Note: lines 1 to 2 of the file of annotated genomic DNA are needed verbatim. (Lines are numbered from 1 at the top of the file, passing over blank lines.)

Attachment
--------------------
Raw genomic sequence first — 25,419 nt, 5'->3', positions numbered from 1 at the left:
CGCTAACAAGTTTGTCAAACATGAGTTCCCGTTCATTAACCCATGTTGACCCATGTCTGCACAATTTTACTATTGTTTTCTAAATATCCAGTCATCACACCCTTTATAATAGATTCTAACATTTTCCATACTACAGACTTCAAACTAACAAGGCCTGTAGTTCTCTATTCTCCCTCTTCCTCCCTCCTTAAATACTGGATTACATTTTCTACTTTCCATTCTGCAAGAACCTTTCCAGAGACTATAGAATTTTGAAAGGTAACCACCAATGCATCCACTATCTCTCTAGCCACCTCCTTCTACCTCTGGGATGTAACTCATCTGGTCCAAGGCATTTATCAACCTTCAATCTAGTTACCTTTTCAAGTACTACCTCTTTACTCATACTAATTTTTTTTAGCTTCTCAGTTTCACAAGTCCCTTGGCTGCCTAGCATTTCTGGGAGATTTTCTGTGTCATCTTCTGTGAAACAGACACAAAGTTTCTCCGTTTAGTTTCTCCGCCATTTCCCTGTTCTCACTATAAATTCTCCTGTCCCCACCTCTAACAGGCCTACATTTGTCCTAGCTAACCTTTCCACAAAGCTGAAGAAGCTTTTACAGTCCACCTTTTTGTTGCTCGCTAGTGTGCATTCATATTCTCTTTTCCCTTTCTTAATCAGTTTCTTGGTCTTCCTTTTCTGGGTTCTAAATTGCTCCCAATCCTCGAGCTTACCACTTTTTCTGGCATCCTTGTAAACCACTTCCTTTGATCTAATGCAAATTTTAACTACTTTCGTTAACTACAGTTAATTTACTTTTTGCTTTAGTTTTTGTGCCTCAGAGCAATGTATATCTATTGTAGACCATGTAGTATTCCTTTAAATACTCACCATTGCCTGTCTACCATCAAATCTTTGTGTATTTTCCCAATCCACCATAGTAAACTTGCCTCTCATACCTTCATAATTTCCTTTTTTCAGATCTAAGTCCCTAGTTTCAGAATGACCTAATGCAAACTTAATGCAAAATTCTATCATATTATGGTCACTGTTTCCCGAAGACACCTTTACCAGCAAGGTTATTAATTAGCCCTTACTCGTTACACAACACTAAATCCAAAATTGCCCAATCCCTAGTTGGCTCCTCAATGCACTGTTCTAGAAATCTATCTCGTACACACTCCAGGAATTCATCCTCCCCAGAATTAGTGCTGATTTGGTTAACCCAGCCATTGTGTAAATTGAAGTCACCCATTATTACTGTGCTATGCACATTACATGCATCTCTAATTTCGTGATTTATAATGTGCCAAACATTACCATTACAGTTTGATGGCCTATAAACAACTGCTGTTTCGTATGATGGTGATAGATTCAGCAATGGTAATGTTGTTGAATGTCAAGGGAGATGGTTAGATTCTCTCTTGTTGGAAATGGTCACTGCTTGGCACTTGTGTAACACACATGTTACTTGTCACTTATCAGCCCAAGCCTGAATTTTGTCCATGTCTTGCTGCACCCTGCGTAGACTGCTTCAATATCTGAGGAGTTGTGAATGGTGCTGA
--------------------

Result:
Raw genomic sequence first — 25,419 nt, 5'->3', positions numbered from 1 at the left:
CGCTAACAAGTTTGTCAAACATGAGTTCCCGTTCATTAACCCATGTTGACCCATGTCTGCACAATTTTACTATTGTTTTCTAAATATCCAGTCATCACACCCTTTATAATAGATTCTAACATTTTCCATACTACAGACTTCAAACTAACAAGGCCTGTAGTTCTCTATTCTCCCTCTTCCTCCCTCCTTAAATACTGGATTACATTTTCTACTTTCCATTCTGCAAGAACCTTTCCAGAGACTATAGAATTTTGAAAGGTAACCACCAATGCATCCACTATCTCTCTAGCCACCTCCTTCTACCTCTGGGATGTAACTCATCTGGTCCAAGGCATTTATCAACCTTCAATCTAGTTACCTTTTCAAGTACTACCTCTTTACTCATACTAATTTTTTTTAGCTTCTCAGTTTCACAAGTCCCTTGGCTGCCTAGCATTTCTGGGAGATTTTCTGTGTCATCTTCTGTGAAACAGACACAAAGTTTCTCCGTTTAGTTTCTCCGCCATTTCCCTGTTCTCACTATAAATTCTCCTGTCCCCACCTCTAACAGGCCTACATTTGTCCTAGCTAACCTTTCCACAAAGCTGAAGAAGCTTTTACAGTCCACCTTTTTGTTGCTCGCTAGTGTGCATTCATATTCTCTTTTCCCTTTCTTAATCAGTTTCTTGGTCTTCCTTTTCTGGGTTCTAAATTGCTCCCAATCCTCGAGCTTACCACTTTTTCTGGCATCCTTGTAAACCACTTCCTTTGATCTAATGCAAATTTTAACTACTTTCGTTAACTACAGTTAATTTACTTTTTGCTTTAGTTTTTGTGCCTCAGAGCAATGTATATCTATTGTAGACCATGTAGTATTCCTTTAAATACTCACCATTGCCTGTCTACCATCAAATCTTTGTGTATTTTCCCAATCCACCATAGTAAACTTGCCTCTCATACCTTCATAATTTCCTTTTTTCAGATCTAAGTCCCTAGTTTCAGAATGACCTAATGCAAACTTAATGCAAAATTCTATCATATTATGGTCACTGTTTCCCGAAGACACCTTTACCAGCAAGGTTATTAATTAGCCCTTACTCGTTACACAACACTAAATCCAAAATTGCCCAATCCCTAGTTGGCTCCTCAATGCACTGTTCTAGAAATCTATCTCGTACACACTCCAGGAATTCATCCTCCCCAGAATTAGTGCTGATTTGGTTAACCCAGCCATTGTGTAAATTGAAGTCACCCATTATTACTGTGCTATGCACATTACATGCATCTCTAATTTCGTGATTTATAATGTGCCAAACATTACCATTACAGTTTGATGGCCTATAAACAACTGCTGTTTCGTATGATGGTGATAGATTCAGCAATGGTAATGTTGTTGAATGTCAAGGGAGATGGTTAGATTCTCTCTTGTTGGAAATGGTCACTGCTTGGCACTTGTGTAACACACATGTTACTTGTCACTTATCAGCCCAAGCCTGAATTTTGTCCATGTCTTGCTGCACCCTGCGTAGACTGCTTCAATATCTGAGGAGTTGTGAATGGTGCTGA